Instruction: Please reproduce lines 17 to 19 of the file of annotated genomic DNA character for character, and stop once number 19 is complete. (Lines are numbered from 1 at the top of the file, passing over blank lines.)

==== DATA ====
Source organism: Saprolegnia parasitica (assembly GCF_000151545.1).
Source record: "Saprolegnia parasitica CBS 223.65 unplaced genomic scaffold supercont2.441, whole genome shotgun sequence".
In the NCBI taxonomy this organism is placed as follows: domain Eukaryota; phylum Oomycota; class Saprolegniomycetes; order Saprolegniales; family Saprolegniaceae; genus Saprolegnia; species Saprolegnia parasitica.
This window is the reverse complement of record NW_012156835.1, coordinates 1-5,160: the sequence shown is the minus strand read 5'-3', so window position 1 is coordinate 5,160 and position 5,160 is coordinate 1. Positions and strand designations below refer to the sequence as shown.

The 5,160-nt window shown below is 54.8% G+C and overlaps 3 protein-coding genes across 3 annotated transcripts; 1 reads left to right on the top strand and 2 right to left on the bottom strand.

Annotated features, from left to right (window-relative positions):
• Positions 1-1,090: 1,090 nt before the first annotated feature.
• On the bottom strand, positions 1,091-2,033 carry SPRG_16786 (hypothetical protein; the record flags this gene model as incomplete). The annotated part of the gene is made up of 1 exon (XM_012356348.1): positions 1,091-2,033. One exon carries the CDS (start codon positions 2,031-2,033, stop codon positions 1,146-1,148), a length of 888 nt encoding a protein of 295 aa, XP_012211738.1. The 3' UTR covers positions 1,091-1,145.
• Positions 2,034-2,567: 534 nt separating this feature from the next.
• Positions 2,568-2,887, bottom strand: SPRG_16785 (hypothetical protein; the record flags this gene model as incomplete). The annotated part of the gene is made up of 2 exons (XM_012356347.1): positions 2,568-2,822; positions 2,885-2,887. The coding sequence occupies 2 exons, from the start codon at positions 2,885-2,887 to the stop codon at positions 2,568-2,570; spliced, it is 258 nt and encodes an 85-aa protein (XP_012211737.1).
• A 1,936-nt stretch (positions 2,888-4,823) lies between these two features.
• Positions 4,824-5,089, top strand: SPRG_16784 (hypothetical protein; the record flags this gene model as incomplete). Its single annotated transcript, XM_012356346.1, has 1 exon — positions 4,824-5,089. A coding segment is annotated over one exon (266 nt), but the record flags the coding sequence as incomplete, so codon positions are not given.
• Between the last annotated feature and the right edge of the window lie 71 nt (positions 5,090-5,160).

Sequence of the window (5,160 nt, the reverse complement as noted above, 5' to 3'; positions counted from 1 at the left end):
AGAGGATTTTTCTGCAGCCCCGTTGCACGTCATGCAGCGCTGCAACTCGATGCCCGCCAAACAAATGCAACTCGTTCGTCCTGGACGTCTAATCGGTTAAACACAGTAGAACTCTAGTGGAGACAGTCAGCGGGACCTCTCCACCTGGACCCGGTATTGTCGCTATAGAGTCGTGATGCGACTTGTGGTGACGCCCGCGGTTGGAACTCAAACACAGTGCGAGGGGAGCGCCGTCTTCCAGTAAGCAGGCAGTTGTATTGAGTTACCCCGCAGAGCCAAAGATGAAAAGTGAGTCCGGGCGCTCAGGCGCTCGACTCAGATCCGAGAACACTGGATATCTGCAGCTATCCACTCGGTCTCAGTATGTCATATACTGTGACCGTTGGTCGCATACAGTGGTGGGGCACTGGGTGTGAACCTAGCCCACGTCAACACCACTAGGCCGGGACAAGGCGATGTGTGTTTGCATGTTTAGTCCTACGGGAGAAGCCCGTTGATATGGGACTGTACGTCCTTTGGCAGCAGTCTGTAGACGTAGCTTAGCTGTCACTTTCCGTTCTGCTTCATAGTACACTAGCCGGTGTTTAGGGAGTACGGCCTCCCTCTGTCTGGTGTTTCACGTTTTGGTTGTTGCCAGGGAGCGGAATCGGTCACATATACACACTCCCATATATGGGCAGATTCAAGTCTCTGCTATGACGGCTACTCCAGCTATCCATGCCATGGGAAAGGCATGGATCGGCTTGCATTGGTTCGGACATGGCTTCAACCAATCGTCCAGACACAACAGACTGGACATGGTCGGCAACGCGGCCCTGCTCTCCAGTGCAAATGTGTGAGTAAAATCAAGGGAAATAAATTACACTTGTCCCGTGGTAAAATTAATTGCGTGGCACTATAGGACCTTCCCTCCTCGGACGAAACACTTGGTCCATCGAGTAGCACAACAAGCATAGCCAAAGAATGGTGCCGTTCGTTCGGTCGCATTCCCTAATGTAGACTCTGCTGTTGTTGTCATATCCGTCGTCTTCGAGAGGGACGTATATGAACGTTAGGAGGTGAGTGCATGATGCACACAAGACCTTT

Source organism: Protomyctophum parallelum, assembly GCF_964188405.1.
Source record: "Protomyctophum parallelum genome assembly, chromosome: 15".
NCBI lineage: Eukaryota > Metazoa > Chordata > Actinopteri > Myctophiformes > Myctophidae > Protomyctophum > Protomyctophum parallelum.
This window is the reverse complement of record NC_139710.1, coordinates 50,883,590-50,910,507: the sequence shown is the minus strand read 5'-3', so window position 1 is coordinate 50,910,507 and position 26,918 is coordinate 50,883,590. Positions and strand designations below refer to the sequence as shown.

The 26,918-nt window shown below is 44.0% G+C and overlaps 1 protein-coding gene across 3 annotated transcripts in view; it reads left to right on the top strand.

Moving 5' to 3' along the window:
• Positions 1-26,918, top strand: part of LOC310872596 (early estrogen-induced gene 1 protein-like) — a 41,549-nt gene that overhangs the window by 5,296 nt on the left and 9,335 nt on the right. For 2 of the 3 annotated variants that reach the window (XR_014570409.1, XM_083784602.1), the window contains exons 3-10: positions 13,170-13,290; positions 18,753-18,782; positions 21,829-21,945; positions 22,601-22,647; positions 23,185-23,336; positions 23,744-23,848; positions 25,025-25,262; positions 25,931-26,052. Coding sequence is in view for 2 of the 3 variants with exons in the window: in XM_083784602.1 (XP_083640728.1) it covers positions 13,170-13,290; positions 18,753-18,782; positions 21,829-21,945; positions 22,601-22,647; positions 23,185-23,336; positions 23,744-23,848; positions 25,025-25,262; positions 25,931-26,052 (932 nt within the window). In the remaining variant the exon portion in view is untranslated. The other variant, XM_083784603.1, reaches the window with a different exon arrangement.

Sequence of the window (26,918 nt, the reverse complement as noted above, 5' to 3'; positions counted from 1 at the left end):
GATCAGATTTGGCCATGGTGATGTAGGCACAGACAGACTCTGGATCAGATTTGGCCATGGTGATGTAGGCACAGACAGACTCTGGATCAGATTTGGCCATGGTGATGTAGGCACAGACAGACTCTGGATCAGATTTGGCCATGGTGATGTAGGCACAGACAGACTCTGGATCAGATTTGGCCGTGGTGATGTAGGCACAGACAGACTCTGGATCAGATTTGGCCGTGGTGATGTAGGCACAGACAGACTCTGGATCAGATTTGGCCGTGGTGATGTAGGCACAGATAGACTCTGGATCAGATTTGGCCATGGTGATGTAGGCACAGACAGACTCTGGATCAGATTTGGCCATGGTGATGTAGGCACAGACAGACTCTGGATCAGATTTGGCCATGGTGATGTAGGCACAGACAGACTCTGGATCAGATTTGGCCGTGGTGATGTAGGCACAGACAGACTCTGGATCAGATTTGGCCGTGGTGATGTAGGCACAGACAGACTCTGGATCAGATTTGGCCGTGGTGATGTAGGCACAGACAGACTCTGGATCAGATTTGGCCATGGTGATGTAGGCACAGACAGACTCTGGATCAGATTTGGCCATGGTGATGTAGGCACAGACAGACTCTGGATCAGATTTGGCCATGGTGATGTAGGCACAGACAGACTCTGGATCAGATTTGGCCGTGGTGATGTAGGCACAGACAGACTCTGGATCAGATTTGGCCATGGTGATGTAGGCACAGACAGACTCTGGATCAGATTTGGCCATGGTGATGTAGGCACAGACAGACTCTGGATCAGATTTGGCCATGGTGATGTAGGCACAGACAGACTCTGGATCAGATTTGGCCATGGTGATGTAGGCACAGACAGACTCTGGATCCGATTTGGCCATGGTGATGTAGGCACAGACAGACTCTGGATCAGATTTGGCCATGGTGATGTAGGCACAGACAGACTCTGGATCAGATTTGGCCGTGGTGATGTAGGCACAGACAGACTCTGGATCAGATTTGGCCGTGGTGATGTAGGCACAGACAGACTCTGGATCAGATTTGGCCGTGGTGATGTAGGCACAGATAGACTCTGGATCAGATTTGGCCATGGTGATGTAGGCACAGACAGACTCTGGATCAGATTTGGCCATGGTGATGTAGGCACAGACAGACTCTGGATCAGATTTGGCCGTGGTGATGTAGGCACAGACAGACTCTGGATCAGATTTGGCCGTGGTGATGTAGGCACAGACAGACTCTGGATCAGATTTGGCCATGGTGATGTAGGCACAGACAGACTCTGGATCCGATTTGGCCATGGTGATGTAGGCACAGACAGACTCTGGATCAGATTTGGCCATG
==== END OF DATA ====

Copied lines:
Source record: "Protomyctophum parallelum genome assembly, chromosome: 15".
NCBI lineage: Eukaryota > Metazoa > Chordata > Actinopteri > Myctophiformes > Myctophidae > Protomyctophum > Protomyctophum parallelum.
This window is the reverse complement of record NC_139710.1, coordinates 50,883,590-50,910,507: the sequence shown is the minus strand read 5'-3', so window position 1 is coordinate 50,910,507 and position 26,918 is coordinate 50,883,590. Positions and strand designations below refer to the sequence as shown.